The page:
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How Do You Deal With a Problem Tenant?
Encountering a problem tenant is perhaps one of the most significant apprehensions of a rental property owner; after all, many will spend weeks in the search for their ideal tenant, only to encounter a difficult tenant commonly resulting in rent arrears, preventable damage and antisocial behaviour.
Deductions From the Tenancy Deposit
Perhaps two of the greatest concerns of landlords would be a problem tenant causing significant damage to their rental property and the accumulation of rent arrears. Typically, in order to provide themselves with additional security owners will request that their tenants pay the maximum tenancy deposit amount. Since the implementation of the Tenant Fees Act in 2019 in most cases landlord will not be able to ask renters to pay more than five weeks rent for the tenancy deposit; however, if the annual rental charge for the property is more than £50,000 landlords are able to ask for as much as six weeks rent for the tenancy deposit.
Although landlords are not able to make deductions from the amount that will be returned to the tenant for any “damage” that would be considered wear and tear, these sums will undoubtedly allow owners to recover the costs of replacing any furnishings or fund any remedial work that may need carrying out before new tenants move into the rental. With this being said, in regards to rent arrears, this limit enforced by the tenant fees act does not allow landlords to recuperate a significant amount of arrears, especially if they also need to conduct repairs.
Non-payment of Rent by a Tenant
If a tenant has notified their landlord that they may be unable to pay upcoming rental payments it is imperative that both parties come to an agreement, securing a home for the residents and an income for the owner. Over the lockdown period, landlords organised payment holidays and rent reductions with their tenants in an effort to compromise and allow the tenant to once again find their financial footing.
With this being said, f the owner is unable to reach an agreement with the problem tenant and they are reluctant to pay the due rent, the landlord will most likely move to repossess the property through a section 8 eviction.
Discretionary Grounds for Possession
Landlords have been known to include bespoke terms within the tenancy agreement, in an effort to quell any antisocial behaviour or other undesirable conduct within the rental property. This would be enforced through ground 12 of a section 8 notice, relating to a breach of a tenancy obligation. In such instances the landlord is required to provide the problem tenant with at least two weeks’ notice prior to the eviction proceedings commencing. With this being said the court will also evaluate if the term is considered to be “fair”, if not then the breach will not be enforced.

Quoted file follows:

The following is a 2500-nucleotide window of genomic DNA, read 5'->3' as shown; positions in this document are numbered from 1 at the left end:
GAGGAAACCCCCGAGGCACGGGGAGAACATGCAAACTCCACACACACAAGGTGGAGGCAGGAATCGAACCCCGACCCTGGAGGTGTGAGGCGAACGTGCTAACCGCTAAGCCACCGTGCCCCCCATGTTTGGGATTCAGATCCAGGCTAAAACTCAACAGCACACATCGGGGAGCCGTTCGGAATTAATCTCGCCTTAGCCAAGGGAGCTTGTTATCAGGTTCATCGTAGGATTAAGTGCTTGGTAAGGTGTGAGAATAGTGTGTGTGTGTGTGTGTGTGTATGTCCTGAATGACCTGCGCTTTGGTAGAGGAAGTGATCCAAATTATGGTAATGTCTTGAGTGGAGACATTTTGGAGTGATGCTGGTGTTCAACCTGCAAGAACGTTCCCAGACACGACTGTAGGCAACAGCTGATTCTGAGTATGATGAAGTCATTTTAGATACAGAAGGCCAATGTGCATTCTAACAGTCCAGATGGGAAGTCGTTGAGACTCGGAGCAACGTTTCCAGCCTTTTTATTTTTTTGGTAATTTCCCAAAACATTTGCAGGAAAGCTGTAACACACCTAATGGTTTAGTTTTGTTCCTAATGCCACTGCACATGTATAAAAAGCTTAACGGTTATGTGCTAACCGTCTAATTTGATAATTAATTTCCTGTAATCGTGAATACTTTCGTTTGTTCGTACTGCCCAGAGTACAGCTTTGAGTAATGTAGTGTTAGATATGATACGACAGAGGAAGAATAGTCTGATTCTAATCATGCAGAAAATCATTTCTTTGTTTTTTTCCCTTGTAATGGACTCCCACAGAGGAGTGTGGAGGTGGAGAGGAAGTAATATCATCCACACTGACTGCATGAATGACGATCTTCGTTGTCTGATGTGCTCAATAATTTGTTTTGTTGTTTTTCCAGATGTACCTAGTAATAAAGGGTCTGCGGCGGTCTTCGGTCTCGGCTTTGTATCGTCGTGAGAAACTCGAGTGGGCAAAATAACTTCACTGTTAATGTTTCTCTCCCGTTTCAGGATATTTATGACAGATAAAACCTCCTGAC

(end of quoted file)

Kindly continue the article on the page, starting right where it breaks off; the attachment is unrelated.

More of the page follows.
How Do I Evict a Tenant Without Going to Court?
Landlords are strictly prohibited from attempting to evict the occupants of their rental property without following the appropriate court procedure. Upheld through the 1977 Protection from Eviction Act, if a landlord is found to be evicting a tenant without a court order they will face a fine or as many as two years in prison.
How Do You Know if a Tenant Is Bad?
Typically, landlords will depend on the referencing process to ensure that they will not encounter a problem tenant in their rental property. This series of assessments sees the applicant’s current income, employment status and credit history ben scrutinised during what has been termed “affordability checks”; essentially ensuring that the tenant will be able to afford the periodic rental payments during the tenancy. Alongside this the aspiring tenant will need to provide the owner with a reference from a past landlord, revealing their conduct throughout their last tenancy, giving the new landlord a first-hand account of if the tenant respected the condition of the property and if they continually paid rent on time.
Alongside the widely revered referencing process many landlords will be wary of certain “red flags” displayed by tenants during initial meetings or in-person viewings. Naturally, renters will be drawn to the sector because of the inherent flexibility granted through shorter fixed terms and not being tied to a property through ownership and a mortgage. However, if a renter is found to be moving frequently, alongside being unable to offer a reference from a past landlord, owners should be wary that they have not abandoned a previous tenancy, or have accrued rent arrears.
Additionally, some rental property owners have their suspicions regarding applicants that are too hasty to pay rent in advance, particularly when this has not been requested by the landlord. This is often employed by applicants that may wish to bypass referencing, however, landlords must remember that this route will be unlikely to be as secure as a tenant that has been put through the appropriate screening before residing in your rental property.
Can You Evict a Tenant for Smoking?
It’s understandable why a lot of landlords write in this clause – especially if they aren’t a smoker themselves. It’s very rare anyway these days to find people smoking indoors, even in their own homes.
Catching a tenant smoking should merit an initial warning only. If the smoking continues you could tell them you won’t give them a good reference when they move out. If there’s any burns or cigarette damage caused to carpets or the furniture etc then this can be deducted from the tenant’s deposit.
To ensure you don’t get a tenant who smokes you could try mentioning you want a ‘non-smoking tenant’ in the initial advert for your flat or house.
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